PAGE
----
and some of their natural daily antics will consist of climbing
up, down, over, around and under; swinging; tumbling; wrestling;
rolling; hanging; jumping; and perhaps the most amusing
of all, bunny-hopping. This entertaining-to-watch activity
has thus far been noted to be specific to caiques and the
etiology is unknown, which only serves to to heighten their
uniqueness and desirability as companion parrots.
behavior specialist Sally Blanchard shares her life and
love with an adorable black-headed caique named Spike. Spike
often accompanies Sally to lectures, where she demonstrates
his exuberance for this hopping activity by placing her
hand on his back, grasping him around his middle and pretending
to "bounce" him up and down. Much to the delight
of spectators, Spike will continue "bouncing"
and bunny-hopping long after Sally has released him!
are energetic, busy little birds, and caution must be exercised
during playtime to prevent biting that can stem from "emotional
overload". To keep them entertained, provide a multitude
of toys to hold their attention. They especially love those
that either make noise, or assist them in their "travels";
such as bells, balls, ropes or hoops. They prefer things
that provide movement, and swings are high on the list of
favorites. Because their activity level is so high, they
need toys such as acrylics that can withstand hard play;
and like all companion parrots they need "destructible"
wooden toys to satisfy their chewing instincts and keep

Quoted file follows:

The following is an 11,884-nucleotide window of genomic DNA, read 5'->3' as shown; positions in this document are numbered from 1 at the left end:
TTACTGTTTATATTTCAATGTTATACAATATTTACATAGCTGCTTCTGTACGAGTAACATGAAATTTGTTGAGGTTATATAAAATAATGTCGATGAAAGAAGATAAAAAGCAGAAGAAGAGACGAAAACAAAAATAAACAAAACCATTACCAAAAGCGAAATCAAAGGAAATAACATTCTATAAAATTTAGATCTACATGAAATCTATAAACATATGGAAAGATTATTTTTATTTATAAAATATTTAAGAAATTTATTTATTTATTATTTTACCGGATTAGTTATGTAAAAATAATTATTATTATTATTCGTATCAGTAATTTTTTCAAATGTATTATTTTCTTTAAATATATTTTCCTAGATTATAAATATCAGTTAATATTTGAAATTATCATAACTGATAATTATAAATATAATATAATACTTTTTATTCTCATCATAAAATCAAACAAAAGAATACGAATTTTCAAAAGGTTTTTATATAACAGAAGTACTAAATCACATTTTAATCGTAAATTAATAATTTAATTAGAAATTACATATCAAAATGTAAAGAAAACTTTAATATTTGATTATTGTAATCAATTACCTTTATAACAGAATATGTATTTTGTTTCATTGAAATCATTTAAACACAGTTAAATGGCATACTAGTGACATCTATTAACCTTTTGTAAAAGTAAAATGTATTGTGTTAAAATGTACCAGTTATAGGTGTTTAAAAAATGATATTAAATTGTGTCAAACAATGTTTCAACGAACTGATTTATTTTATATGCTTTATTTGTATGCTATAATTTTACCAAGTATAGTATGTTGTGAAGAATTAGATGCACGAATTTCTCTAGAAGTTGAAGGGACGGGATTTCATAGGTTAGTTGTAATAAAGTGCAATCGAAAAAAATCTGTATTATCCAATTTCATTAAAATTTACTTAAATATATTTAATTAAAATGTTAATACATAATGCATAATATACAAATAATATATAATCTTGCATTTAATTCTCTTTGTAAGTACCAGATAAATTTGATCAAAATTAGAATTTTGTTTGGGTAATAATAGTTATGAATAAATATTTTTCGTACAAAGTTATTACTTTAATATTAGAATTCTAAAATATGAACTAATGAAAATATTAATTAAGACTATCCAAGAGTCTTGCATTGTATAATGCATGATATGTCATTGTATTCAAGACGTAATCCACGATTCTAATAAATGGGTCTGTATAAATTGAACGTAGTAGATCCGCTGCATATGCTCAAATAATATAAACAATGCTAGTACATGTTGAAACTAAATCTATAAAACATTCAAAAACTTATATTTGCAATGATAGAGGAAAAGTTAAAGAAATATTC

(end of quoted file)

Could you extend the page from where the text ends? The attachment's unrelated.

their beaks in shape. Natural, bird-safe branches are a
favorite. Toys should be rotated on a regular basis to prevent
talking ability of this species is not notably impressive
as with the African Grey; but they easily speak well enough
to be understood if you listen closely. They have tiny,
high-pitched voices that are similar in sound to that of
a budgie. They spend a good deal of time chattering to each
other and can become quite noisy when socializing. They
quickly learn to whistle musical tunes, and seem to prefer
mimicking those whistled by their owners as opposed to what
they hear on a radio or television. These parrots are intelligent,
and teaching them to perform tricks is usually quite simple.
Potty-training is also quite easy for them to master. It
has been noted that hand-raised, tame caiques will remain
loving to their humans even after being paired with a potential
mate; they do not often exhibit the tendency to become "one-owner"
have no special dietary requirements; pellets supplemented
with fruits, vegetables and other foods common to parrots
will satisfy their needs and requirements. They do have
a fondness for chewing natural green branches, so providing
a supply of these is recommended.
so many positive traits that are sought by bird owners,
I believe that caiques are well on their way to becoming
one of the most opular companion parrots in existence. Their
reasonable purchase price ($750 -- $1000) is well within
the range of other popular species, and the recent increase
in successful breeding attempts by many avicuturists definitely
ensures that we will be hearing and seeing more of these
cuddly little clowns!